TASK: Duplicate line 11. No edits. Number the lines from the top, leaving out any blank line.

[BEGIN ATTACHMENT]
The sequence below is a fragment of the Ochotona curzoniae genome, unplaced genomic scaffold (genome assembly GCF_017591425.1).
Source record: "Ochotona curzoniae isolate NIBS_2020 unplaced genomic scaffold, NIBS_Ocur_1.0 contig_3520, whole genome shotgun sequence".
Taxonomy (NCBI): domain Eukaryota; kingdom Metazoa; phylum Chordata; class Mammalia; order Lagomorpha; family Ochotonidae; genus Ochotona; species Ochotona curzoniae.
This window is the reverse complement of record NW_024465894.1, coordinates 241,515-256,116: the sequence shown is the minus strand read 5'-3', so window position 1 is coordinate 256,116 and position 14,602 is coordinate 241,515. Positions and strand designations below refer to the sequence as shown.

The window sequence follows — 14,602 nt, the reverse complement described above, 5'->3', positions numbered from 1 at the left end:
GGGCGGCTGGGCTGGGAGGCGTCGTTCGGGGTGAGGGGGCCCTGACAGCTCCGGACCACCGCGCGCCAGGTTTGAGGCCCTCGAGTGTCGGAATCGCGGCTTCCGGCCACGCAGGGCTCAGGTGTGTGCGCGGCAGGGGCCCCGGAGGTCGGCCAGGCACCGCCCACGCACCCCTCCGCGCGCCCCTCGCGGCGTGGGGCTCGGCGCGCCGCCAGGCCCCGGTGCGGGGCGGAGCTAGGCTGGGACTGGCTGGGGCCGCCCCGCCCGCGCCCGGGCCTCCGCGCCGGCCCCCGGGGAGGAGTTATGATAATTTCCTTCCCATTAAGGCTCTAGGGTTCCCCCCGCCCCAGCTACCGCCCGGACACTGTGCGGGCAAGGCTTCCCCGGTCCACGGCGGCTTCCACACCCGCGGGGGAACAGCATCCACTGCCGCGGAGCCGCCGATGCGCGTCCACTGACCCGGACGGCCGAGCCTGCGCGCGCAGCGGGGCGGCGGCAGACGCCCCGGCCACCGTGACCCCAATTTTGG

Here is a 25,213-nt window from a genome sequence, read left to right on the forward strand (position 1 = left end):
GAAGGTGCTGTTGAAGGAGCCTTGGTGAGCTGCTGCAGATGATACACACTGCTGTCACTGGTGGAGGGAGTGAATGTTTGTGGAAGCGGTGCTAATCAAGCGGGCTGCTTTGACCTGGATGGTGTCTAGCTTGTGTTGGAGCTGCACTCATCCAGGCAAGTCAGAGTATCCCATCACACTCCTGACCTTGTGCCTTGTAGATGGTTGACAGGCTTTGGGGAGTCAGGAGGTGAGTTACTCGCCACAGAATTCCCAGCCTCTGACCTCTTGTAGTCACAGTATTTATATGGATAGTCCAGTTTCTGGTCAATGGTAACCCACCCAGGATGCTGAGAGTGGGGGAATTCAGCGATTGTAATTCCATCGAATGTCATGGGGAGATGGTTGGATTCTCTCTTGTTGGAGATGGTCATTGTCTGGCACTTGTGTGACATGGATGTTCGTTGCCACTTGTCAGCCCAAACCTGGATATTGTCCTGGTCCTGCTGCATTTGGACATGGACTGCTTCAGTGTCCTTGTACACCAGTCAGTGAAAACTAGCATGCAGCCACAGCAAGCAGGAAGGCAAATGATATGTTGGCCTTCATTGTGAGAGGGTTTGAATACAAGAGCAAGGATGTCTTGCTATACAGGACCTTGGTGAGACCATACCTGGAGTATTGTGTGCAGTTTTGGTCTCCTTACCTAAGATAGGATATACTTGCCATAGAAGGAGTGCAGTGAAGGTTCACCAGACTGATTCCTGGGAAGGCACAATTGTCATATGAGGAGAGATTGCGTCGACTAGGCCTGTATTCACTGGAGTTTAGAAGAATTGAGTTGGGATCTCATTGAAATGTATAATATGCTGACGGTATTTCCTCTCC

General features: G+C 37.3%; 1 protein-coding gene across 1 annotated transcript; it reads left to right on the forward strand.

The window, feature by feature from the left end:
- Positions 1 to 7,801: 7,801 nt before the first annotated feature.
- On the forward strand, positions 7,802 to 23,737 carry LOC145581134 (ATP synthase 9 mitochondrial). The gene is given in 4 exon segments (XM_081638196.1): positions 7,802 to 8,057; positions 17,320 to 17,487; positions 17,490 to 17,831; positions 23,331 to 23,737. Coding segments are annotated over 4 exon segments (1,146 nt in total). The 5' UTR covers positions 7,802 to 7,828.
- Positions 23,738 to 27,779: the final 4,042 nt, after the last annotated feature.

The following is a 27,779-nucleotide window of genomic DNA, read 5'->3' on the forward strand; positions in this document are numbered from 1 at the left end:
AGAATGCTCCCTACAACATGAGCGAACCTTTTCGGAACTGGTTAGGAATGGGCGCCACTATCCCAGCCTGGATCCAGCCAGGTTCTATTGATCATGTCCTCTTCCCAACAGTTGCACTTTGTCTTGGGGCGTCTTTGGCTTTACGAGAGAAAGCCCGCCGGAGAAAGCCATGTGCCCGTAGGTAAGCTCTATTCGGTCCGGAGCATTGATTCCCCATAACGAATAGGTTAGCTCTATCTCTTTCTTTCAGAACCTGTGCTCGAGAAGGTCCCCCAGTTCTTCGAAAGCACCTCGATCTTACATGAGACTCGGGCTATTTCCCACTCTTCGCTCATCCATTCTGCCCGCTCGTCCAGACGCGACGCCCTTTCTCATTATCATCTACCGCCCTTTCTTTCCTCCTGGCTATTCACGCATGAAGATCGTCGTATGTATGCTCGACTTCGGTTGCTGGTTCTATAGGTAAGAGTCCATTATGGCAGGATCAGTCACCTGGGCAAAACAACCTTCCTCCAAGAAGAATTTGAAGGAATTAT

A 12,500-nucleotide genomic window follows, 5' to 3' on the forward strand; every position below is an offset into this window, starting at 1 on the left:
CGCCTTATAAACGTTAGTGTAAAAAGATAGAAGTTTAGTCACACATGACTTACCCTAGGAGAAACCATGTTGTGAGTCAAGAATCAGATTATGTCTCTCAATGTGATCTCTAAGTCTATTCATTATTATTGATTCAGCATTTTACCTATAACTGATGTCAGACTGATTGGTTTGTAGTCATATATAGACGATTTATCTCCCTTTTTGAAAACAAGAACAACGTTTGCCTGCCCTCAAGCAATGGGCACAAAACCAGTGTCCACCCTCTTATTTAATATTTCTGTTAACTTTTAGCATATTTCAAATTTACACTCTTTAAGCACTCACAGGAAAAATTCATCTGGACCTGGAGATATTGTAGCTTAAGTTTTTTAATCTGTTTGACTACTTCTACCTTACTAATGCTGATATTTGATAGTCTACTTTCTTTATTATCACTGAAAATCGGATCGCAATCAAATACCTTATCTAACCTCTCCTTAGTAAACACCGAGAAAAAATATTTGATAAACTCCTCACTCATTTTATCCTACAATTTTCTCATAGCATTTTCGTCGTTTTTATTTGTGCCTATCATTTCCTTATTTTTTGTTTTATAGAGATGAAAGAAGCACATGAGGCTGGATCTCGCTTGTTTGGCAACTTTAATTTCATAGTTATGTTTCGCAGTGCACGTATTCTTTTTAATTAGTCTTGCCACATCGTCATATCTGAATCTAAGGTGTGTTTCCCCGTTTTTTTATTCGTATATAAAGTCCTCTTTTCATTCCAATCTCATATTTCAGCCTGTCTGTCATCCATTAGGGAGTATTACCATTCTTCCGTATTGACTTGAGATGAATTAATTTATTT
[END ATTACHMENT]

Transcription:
- Positions 1 to 7,801: 7,801 nt before the first annotated feature.